Mr Lebed, a retired general, mounted a vigorous public campaign for his friend's promotion after being appointed last month to the twin posts of secretary of the Security Council and Mr Yeltsin's national security adviser. He described the white-haired General Rodionov as "a brilliant general, a worthy and valiant man".
However, Russian military specialists said it would be wrong to conclude that Mr Lebed had forced General Rodionov's appointment on Mr Yeltsin, who has been in poor health for the past three weeks. One general and pro-government member of parliament, Lev Rokhlin, said Mr Yeltsin had been considering General Rodionov for the defence minister's job several months ago.
The job became vacant after Mr Yeltsin, seeking votes in the second round of Russia's presidential election, sacked the unpopular Pavel Grachev, a loyal ally during the attempted coups of 1991 and 1993. Mr Lebed had made no secret of his intense dislike of Mr Grachev and almost certainly made the minister's dismissal a condition of his acceptance of the national security jobs.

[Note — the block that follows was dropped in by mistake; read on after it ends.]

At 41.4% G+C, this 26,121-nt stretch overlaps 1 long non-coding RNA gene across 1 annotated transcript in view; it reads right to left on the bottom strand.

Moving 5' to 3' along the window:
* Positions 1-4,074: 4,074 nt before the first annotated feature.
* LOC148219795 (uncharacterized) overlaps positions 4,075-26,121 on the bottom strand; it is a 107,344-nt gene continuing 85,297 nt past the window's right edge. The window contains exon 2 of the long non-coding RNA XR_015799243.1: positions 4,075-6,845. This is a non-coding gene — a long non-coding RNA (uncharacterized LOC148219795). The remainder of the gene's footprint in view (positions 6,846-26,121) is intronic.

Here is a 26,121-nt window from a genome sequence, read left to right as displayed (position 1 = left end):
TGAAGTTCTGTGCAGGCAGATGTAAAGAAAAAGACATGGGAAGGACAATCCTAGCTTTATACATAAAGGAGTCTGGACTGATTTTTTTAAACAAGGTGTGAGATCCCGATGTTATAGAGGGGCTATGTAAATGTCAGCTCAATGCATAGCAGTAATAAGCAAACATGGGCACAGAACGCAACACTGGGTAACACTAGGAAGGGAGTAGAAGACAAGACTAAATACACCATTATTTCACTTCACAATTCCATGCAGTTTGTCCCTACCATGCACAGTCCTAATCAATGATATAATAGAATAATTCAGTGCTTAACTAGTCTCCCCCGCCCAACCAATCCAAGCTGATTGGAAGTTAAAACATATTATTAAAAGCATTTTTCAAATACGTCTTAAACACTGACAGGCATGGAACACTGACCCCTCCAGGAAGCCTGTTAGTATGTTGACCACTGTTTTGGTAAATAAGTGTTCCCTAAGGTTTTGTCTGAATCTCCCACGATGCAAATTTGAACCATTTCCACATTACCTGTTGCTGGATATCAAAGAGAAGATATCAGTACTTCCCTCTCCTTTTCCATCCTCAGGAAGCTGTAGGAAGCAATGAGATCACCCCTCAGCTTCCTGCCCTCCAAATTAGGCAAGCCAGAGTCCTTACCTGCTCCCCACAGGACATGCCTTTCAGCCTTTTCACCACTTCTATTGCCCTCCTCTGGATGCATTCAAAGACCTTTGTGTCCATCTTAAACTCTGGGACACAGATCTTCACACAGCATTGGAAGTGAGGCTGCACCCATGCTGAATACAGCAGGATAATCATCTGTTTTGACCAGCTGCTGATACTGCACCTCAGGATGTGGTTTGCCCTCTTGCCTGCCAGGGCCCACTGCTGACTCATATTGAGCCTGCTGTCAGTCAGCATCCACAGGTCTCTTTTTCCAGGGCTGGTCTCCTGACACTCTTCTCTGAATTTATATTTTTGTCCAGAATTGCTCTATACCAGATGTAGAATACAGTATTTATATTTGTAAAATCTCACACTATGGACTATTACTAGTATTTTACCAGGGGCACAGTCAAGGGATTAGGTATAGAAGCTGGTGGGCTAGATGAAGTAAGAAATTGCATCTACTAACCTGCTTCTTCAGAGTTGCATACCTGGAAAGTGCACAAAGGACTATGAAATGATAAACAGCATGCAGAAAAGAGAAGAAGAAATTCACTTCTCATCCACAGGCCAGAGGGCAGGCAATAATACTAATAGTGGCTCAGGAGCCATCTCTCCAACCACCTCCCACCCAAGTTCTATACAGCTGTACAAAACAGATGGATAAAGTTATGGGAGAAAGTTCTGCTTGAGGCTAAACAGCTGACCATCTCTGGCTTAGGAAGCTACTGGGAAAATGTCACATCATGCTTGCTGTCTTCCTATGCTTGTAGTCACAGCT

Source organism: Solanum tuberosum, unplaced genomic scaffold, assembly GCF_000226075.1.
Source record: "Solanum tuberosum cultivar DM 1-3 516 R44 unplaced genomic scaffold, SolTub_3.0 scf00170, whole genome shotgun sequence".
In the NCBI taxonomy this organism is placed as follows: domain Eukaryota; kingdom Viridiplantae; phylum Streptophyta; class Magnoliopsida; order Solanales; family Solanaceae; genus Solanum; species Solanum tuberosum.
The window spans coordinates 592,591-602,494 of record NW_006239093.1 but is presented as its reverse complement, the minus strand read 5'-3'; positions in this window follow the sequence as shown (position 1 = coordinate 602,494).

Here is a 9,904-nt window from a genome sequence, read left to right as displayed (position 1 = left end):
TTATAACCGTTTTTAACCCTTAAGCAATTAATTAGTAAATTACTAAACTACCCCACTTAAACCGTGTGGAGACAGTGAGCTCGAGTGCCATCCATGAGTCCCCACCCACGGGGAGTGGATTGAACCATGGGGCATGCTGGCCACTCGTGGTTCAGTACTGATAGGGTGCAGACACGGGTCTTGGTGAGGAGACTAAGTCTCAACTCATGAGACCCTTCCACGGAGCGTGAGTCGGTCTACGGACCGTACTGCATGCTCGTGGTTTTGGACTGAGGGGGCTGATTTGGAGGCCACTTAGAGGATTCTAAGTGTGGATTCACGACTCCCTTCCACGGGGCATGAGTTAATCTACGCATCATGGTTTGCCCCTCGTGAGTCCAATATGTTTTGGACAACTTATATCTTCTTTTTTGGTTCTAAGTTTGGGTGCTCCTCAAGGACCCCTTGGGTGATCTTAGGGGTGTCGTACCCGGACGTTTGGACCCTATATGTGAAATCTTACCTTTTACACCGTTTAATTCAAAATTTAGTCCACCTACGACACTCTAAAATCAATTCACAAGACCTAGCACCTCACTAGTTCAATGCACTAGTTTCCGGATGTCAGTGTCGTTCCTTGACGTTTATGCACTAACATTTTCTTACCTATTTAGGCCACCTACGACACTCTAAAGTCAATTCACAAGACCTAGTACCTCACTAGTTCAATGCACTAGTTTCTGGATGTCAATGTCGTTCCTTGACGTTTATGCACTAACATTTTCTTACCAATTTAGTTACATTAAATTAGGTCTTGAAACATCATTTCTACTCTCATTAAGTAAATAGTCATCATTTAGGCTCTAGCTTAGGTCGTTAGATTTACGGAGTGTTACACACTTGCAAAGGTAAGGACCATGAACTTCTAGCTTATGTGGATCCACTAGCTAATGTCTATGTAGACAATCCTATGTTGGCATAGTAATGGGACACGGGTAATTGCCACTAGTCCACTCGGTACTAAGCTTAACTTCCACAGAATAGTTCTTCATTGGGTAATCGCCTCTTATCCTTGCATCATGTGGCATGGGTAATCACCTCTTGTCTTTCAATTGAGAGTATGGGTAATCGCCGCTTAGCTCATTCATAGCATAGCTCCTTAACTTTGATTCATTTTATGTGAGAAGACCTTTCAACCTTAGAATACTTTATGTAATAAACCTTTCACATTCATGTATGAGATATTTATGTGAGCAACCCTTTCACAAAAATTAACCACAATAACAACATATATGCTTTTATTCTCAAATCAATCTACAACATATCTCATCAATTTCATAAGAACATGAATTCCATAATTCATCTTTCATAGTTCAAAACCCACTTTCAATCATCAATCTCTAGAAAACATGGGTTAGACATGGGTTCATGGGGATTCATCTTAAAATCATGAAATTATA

General Rodionov served with Mr Lebed in the Soviet armed forces in Georgia in the 1980s, when pressure for independence was growing in the small southern republic. He was commander of the Transcaucasus military district in April 1989 when his forces killed 19 Georgian nationalist demonstrators in Tbilisi.
A Soviet parliamentary commission later blamed General Rodionov for "violations" in Georgia. But in his memoirs published earlier this year, Mr Lebed said his friend ought not to have been made a scapegoat for politicians' mistakes.
He was later appointed to run the General Staff Academy, which he now leaves for the defence ministry. The general is expected to work closely with Mr Lebed on a programme of far-reaching reforms intended to modernise the army.Reuse content